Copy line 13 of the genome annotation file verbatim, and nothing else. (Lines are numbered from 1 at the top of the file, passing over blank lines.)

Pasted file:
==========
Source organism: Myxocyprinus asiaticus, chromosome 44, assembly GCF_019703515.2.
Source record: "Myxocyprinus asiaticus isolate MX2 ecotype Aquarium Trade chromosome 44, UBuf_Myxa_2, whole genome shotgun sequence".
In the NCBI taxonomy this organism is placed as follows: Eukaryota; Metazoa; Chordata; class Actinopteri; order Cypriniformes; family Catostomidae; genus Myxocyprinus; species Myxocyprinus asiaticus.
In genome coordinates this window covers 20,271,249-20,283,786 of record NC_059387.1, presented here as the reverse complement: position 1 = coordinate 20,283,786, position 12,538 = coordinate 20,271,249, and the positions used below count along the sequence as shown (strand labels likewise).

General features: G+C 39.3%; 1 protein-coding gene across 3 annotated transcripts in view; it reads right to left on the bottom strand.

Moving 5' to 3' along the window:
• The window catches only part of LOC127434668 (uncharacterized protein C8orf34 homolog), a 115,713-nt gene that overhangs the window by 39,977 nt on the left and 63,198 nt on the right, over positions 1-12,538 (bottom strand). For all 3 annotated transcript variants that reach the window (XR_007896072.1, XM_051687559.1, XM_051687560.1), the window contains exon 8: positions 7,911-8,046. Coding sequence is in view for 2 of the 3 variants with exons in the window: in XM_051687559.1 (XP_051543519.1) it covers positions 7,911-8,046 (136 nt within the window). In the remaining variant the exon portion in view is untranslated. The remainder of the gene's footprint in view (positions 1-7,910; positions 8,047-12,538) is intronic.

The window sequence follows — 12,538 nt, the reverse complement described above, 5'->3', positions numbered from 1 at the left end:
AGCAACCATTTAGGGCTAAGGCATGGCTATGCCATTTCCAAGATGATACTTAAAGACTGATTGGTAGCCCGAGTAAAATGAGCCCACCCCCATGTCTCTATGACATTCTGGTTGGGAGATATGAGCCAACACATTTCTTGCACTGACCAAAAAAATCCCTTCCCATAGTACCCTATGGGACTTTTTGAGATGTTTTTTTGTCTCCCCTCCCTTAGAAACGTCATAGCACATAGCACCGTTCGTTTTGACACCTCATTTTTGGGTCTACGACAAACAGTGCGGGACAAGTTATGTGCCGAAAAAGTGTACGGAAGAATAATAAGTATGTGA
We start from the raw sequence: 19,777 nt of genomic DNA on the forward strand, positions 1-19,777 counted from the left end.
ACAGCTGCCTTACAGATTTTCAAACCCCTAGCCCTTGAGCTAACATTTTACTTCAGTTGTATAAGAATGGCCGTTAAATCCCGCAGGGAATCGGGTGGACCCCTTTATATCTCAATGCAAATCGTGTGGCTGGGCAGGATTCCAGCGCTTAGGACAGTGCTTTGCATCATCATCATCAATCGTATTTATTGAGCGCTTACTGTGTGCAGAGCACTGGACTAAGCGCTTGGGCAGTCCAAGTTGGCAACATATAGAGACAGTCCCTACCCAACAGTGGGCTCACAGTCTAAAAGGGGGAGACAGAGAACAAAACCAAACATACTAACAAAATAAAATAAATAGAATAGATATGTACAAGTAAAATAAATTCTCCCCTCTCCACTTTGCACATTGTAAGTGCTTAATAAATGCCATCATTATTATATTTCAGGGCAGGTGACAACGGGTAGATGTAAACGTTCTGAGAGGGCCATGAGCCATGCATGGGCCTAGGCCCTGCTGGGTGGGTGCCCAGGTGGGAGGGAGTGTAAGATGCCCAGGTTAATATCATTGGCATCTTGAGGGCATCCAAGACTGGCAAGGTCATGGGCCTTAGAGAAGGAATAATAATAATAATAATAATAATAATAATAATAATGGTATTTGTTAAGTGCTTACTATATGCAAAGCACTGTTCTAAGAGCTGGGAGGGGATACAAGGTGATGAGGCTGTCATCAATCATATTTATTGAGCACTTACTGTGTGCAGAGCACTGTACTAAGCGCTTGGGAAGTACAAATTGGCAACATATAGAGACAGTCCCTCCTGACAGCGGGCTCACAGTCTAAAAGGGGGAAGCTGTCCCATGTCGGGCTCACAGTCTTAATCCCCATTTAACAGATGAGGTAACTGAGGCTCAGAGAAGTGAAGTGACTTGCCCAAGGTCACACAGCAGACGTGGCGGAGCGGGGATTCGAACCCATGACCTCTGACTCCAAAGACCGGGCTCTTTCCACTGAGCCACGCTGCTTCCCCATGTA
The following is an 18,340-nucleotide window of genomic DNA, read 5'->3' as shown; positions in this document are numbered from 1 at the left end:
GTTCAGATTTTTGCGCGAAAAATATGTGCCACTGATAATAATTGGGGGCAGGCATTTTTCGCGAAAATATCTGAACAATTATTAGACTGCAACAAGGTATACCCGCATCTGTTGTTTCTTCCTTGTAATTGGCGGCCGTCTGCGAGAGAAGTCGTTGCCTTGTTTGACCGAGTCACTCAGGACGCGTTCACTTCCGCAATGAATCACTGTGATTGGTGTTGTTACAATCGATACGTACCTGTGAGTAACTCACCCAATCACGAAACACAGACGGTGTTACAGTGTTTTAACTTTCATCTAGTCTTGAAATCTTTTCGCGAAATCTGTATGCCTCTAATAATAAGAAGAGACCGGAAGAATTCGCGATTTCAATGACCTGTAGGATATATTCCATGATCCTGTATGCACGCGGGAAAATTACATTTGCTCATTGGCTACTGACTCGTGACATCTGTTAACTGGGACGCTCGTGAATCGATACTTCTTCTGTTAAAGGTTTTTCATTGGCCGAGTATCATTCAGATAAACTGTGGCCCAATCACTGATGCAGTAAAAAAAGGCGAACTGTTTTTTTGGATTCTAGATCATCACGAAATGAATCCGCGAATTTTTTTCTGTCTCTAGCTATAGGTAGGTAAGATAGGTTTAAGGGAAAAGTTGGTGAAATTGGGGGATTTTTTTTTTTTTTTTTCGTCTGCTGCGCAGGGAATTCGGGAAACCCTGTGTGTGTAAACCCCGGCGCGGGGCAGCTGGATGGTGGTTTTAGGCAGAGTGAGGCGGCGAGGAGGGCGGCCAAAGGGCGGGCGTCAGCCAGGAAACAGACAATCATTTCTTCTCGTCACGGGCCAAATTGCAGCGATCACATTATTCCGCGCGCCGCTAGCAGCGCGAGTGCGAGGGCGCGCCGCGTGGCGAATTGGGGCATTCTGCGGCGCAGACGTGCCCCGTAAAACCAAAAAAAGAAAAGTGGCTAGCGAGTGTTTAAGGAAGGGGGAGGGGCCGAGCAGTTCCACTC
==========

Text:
GTTCAGATTTTTGCGCGAAAAATATGTGCCACTGATAATAATTGGGGGCAGGCATTTTTCGCGAAAATATCTGAACAATTATTAGACTGCAACAAGGTATACCCGCATCTGTTGTTTCTTCCTTGTAATTGGCGGCCGTCTGCGAGAGAAGTCGTTGCCTTGTTTGACCGAGTCACTCAGGACGCGTTCACTTCCGCAATGAATCACTGTGATTGGTGTTGTTACAATCGATACGTACCTGTGAGTAACTCACCCAATCACGAAACACAGACGGTGTTACAGTGTTTTAACTTTCATCTAGTCTTGAAATCTTTTCGCGAAATCTGTATGCCTCTAATAATAAGAAGAGACCGGAAGAATTCGCGATTTCAATGACCTGTAGGATATATTCCATGATCCTGTATGCACGCGGGAAAATTACATTTGCTCATTGGCTACTGACTCGTGACATCTGTTAACTGGGACGCTCGTGAATCGATACTTCTTCTGTTAAAGGTTTTTCATTGGCCGAGTATCATTCAGATAAACTGTGGCCCAATCACTGATGCAGTAAAAAAAGGCGAACTGTTTTTTTGGATTCTAGATCATCACGAAATGAATCCGCGAATTTTTTTCTGTCTCTAGCTATAGGTAGGTAAGATAGGTTTAAGGGAAAAGTTGGTGAAATTGGGGGATTTTTTTTTTTTTTTTTCGTCTGCTGCGCAGGGAATTCGGGAAACCCTGTGTGTGTAAACCCCGGCGCGGGGCAGCTGGATGGTGGTTTTAGGCAGAGTGAGGCGGCGAGGAGGGCGGCCAAAGGGCGGGCGTCAGCCAGGAAACAGACAATCATTTCTTCTCGTCACGGGCCAAATTGCAGCGATCACATTATTCCGCGCGCCGCTAGCAGCGCGAGTGCGAGGGCGCGCCGCGTGGCGAATTGGGGCATTCTGCGGCGCAGACGTGCCCCGTAAAACCAAAAAAAGAAAAGTGGCTAGCGAGTGTTTAAGGAAGGGGGAGGGGCCGAGCAGTTCCACTC